Last Updated: Friday - 09/24/2010
Week of January, 2003
In search of saints at Sligo
Saints and sinners weave throughout this Irish abbey's spectacular history
St. Dominic - Feast Day - August 8
St. Asicus - Feast Days - April 14, 27
By TED FITZGERALD
Special to the WCR
The oldest structure, and the only medieval one in the city, is the ruin of the Dominican Friary of Sligo. Its broken walls and arches have witnessed almost a millennium of devotion, intrigue, pathos and destruction on the banks of the placid Garavogue River.
The weathered stones are a memorial and tribute to an age when monasticism was the core of Christianity in Ireland and abbeys important elements of the economy.
This one belonged to the Order of Preachers, founded in 1216 by St. Dominic (feast day Aug. 8). It was an innovative mendicant society that would enjoy enormous success in 13th century Europe.
By the time of Dominic's death in 1221, his friaries had spread to England and he had already been canonized when an abbey was established for his followers in northwestern Ireland at Sligo 31 years later.
Maurice Fitzgerald, second Baron of Offaly and grandson of Norman-Welsh adventurer Maurice Fitzgerald who landed in Ireland in 1169 built the friary.
There seem to have been more sinners than saints associated with the abbey. Feuding Irish clans, the O'Donnells and O'Conners, considered it the spoils of war.
Once its wooden roofs were removed to build siege machines to attack the nearby Fitzgerald castle and later, it served the area as a handy stone quarry. The complex survived fires, the slaughter of its friars in 1641 and a later eviction in 1698.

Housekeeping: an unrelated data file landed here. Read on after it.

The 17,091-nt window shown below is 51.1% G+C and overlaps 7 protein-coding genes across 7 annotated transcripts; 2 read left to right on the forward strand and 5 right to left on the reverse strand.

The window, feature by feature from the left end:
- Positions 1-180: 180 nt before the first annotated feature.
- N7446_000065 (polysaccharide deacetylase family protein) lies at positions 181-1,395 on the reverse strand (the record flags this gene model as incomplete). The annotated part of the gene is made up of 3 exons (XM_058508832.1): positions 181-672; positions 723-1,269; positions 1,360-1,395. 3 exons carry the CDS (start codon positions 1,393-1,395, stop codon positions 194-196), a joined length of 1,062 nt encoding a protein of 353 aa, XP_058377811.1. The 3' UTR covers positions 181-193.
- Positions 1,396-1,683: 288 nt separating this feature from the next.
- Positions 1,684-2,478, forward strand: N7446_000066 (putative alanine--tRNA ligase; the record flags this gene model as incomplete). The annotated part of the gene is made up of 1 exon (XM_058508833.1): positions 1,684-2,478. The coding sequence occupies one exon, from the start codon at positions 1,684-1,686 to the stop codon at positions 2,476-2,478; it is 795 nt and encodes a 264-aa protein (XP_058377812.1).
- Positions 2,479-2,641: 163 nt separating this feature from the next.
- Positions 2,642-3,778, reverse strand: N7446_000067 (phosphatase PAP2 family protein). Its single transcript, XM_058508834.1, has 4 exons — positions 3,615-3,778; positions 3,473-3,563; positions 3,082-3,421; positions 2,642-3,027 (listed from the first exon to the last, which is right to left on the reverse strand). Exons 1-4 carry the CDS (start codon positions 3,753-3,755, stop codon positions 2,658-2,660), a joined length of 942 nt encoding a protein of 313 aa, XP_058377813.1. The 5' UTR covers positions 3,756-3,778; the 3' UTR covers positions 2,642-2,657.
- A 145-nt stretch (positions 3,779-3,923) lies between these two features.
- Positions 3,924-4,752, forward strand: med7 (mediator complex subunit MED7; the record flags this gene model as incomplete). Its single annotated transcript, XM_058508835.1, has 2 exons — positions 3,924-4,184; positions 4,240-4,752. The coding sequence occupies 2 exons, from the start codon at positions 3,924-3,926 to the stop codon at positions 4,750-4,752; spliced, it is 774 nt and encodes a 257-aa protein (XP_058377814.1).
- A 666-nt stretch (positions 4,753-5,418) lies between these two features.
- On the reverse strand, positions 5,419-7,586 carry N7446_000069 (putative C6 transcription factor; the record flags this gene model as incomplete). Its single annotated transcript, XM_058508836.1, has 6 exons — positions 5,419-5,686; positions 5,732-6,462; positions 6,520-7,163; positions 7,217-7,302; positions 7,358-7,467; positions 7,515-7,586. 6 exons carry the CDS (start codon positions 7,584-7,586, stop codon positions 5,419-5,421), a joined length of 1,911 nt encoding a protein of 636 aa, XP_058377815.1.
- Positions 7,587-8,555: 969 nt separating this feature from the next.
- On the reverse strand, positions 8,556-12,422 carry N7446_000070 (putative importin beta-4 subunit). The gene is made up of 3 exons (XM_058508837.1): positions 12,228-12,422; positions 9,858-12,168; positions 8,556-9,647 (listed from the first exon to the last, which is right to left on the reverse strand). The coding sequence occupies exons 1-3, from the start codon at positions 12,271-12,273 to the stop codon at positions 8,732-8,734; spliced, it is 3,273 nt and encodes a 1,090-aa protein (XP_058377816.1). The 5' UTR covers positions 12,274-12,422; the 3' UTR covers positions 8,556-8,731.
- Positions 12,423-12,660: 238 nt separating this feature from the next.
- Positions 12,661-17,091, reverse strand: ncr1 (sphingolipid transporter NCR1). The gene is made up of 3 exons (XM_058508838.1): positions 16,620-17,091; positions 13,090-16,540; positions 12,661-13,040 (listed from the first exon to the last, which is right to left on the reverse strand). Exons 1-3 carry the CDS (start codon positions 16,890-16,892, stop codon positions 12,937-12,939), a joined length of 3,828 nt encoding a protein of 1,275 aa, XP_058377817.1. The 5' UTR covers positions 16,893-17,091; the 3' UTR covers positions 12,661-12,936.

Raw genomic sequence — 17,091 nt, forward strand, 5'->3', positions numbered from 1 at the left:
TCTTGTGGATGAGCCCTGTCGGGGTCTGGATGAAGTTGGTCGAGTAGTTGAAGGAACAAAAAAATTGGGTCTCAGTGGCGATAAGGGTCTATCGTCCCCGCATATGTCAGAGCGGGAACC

Fitzgerald's castle is long gone, but the town of Sligo has prospered over the years. A major port, it saw much emigration activity during the 19th century potato famine in Ireland. It has become a popular tourist destination, particularly for disciples of poet W.B. Yeats, whose family resided here and whose Lake Isle of Innisfree is a short distance up the river.
Today, tours of the old abbey can be had for a nominal fee with excellent, knowledgeable guides. And although a ruin for centuries, the basic configurations of the chapter room, refrectory and dormitories can all be identified.
The church itself consists of nave, tower, choir and a south transept, all in various states of survival. Later tombs, set into the walls, include elaborate carved sepulchres memorializing the O'Craian family (1506) and the O'Conner Sligos (1624).
Today, the people of Sligo worship nearby in the grand Cathedral of the Immaculate Conception, re-opened following renovations in 1975. It was built in 1875 by Bishop Gillooley of Elphin in County Roscommon after he moved the diocesan seat to the larger city of Sligo. It is of Romanesque Revival style, of cut limestone with round-headed windows and arches and a soaring, steepled bell tower.
It is said to possess one of the finest 19th century church interiors in Ireland. The expansive nave, illuminated by 67 spectacular stained glass windows behind massive pillared arcades, leads to impressive artifacts - an alabaster statue of the church's patron, the finely chiselled limestone altar and lectern.
Its origins lost in antiquity, another cathedral treasure is a wooden statue of fifth century St. Asicus (or Ascicus or Tassach, feast day April 14 or 27). First bishop and patron of Elphin and monastery abbot there, he was an early disciple of St. Patrick. Asicus was a coppersmith by trade and is said to have made religious items for his mentor. His artisanship is recalled in the cathedral's shamrock-patterned, beaten brass altar screen.